Key Priorities for Accelerating the RISC-V Revolution

By Calista Redmond, CEO of the RISC-V Foundation

Throughout my career, I’ve been proud to be part of a number of open source initiatives to drive tech innovation forward and foster industry-wide collaboration. The RISC-V ecosystem is one of the most dynamic communities I’ve seen to date. During the past year, the RISC-V Foundation has seen more than 100 percent membership growth, surpassing 235 organizations, individuals, and universities from 27 countries and six continents around the world. Moving beyond its origins in academia, the RISC-V ISA is already witnessing rising commercial adoption and implementations across a variety of industries. The inaugural RISC-V Summit in December 2018, with more than 1,100 attendees from 20 countries and keynotes from some of the industry’s biggest players, was a testament to how much this community has grown and the palpable excitement about what’s next.

Along with the Board of Directors, I’m focused on driving progression and closure on standards and technical deliverables, growing the overall member community across stakeholder areas, and deepening community engagement. Our goal is accelerating industry adoption with shared benefit to the entire community of stakeholders.

Driving Progression and Closure on Standards and technical deliverables

With the significant uptick in RISC-V adoption over the past few years, the RISC-V Foundation Technical Committee has made it a priority to prepare the RISC-V base ISA and standard extensions for ratification. There are already a wide variety of RISC-V implementations in industry and academia, designed into applications including graphics engines, machine learning and AI, networking, storage, security, embedded and general purpose processors. The RISC-V community has now formally agreed on an ISA standard and frozen the ISA, guaranteeing compatibility. This means that software written for RISC-V will run on all similar RISC-V cores forever giving hardware engineers increased flexibility over processor implementation.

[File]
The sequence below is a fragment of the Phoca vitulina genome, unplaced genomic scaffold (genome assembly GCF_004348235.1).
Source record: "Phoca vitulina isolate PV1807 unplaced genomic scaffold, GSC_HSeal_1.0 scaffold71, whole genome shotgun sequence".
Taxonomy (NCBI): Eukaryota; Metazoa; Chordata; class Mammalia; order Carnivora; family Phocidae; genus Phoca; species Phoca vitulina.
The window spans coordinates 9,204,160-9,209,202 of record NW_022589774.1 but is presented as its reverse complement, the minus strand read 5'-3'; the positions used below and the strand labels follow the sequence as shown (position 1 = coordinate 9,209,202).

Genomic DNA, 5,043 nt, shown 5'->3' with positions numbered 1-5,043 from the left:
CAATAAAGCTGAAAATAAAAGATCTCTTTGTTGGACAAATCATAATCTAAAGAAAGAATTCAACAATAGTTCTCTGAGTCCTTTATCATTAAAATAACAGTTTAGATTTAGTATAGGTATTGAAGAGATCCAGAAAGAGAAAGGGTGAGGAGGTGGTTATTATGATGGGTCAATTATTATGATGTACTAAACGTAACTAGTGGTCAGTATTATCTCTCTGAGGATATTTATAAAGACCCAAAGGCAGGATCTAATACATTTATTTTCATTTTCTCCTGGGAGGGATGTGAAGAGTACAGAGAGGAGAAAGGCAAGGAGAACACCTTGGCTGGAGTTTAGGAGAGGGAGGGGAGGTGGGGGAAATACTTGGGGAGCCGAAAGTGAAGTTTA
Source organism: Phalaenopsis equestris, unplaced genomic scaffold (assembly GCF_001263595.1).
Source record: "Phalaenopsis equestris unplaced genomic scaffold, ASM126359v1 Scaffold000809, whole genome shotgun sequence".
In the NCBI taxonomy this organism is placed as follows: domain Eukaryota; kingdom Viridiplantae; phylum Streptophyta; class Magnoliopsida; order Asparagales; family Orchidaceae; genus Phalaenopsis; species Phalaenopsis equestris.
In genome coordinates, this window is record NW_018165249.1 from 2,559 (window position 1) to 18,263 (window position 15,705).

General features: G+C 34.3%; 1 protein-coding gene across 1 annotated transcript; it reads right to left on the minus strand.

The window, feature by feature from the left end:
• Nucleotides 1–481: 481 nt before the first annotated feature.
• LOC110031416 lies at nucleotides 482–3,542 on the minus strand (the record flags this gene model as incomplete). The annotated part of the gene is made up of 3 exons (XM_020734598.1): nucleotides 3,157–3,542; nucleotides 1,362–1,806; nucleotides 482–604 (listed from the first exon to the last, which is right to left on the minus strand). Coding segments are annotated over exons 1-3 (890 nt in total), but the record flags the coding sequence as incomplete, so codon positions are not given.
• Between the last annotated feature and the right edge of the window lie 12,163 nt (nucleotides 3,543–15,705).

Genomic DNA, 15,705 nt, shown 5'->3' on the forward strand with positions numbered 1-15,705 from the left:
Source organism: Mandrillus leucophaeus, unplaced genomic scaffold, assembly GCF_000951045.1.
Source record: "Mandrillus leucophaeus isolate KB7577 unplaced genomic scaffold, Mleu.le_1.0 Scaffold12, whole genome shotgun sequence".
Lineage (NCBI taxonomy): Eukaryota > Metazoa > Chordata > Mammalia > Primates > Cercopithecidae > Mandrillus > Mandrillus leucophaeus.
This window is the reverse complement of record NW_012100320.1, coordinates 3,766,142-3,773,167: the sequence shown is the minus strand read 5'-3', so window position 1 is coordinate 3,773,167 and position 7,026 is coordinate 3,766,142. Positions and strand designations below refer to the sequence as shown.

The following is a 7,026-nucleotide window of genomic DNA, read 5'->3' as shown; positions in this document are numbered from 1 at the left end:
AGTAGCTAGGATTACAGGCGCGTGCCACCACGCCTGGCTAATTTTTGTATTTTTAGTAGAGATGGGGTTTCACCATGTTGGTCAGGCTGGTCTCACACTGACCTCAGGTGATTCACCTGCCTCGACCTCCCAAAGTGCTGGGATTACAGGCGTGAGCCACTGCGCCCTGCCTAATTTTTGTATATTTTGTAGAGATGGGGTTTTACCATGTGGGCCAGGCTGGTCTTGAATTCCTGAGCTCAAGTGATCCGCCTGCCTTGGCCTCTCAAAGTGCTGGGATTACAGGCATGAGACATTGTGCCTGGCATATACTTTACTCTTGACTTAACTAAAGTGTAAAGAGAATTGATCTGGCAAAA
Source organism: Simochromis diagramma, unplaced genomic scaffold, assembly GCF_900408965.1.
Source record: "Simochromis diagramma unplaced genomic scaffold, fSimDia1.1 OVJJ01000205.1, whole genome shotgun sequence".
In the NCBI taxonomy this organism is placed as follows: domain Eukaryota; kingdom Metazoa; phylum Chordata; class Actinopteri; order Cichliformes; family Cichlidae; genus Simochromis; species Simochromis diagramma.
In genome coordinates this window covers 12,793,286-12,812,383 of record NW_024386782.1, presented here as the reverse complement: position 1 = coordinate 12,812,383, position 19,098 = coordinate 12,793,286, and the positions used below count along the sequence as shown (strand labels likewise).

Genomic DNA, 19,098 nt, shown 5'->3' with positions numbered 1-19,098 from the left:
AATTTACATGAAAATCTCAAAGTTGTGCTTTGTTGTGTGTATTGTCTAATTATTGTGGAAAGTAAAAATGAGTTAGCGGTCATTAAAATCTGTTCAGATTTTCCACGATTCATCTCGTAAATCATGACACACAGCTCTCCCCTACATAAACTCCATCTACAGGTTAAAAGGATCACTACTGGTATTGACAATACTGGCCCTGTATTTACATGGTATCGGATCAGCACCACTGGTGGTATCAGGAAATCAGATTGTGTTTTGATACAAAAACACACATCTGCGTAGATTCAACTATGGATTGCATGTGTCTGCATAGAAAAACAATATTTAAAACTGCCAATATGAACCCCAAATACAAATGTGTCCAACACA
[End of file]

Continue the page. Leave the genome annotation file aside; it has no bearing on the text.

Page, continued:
The RISC-V community has also been hard at work developing a RISC-V compliance framework. This framework tests whether a processor under development meets the open RISC-V standards, which is critically important for companies implementing RISC-V cores in their products. You can read more about the current work on the compliance framework at GitHub and Semiconductor Engineering, and you can get involved by joining the Compliance task group.

Continuing to driving closure on standards, for the benefit of everyone, will continue to be a top priority for the Foundation.

Growing the member community and Deepening Engagement

The RISC-V ecosystem has reached a critical mass of companies adopting RISC-V and actively contributing to the ecosystem. The membership of the RISC-V Foundation includes a broad mix of organizations in different industries: application processors and graphics, commercial chips, consulting and research, development tools, foundry services, FPGA, IP and design services, machine learning and AI, networking, semiconductor IP, as well as software and cloud. We are committed to taking this to the next level to facilitate the mainstream adoption of RISC-V. We will continue to build out a robust ecosystem across industries and geographies, in addition to offering more support and educational tools to enable operating systems, hardware implementations and development tools to scale faster.

To deepen engagement, the ecosystem is developing a comprehensive set of tools for developers and the academic community. The Marketing Content task group recently launched a Getting Started Guide which details how to run Linux and Zephyr on popular RISC-V platforms with minimum effort. The ecosystem will continue to expand the guide to cover more platforms and applications. You can learn about how to contribute to the guide here. The Open Source and University Outreach task group is working on a shared set of resources that professors can leverage to teach RISC-V in the classroom. Stay tuned for more details on that in the coming months.

Another key facet to deepening engagement, particularly for corporate members, will be ironing out the compliance program. I’ll be working closely with companies, along with the end user community and adopters, to better understand their priorities and how we can help them get more involved in the RISC-V ecosystem to derive more value from it. We’ve already had some big announcements from companies about their RISC-V roadmaps, and I look forward to seeing many more organizations adopt RISC-V and become active members of the community.

How to Get Involved

I’d like to thank everyone in the RISC-V community for their significant contributions in helping to usher in this new era of processor innovation. If you’re not already an active participant, I strongly encourage you to get involved by joining the RISC-V Foundation and participating in a task group. To stay up-to-date on RISC-V developments, you can subscribe to our mailing lists. For me, I’m active on Twitter and LinkedIn so you can follow me on those channels. I’m always available via email at calista@riscv.org and am happy to schedule time to chat.

Here’s to the next chapter in the RISC-V Revolution.

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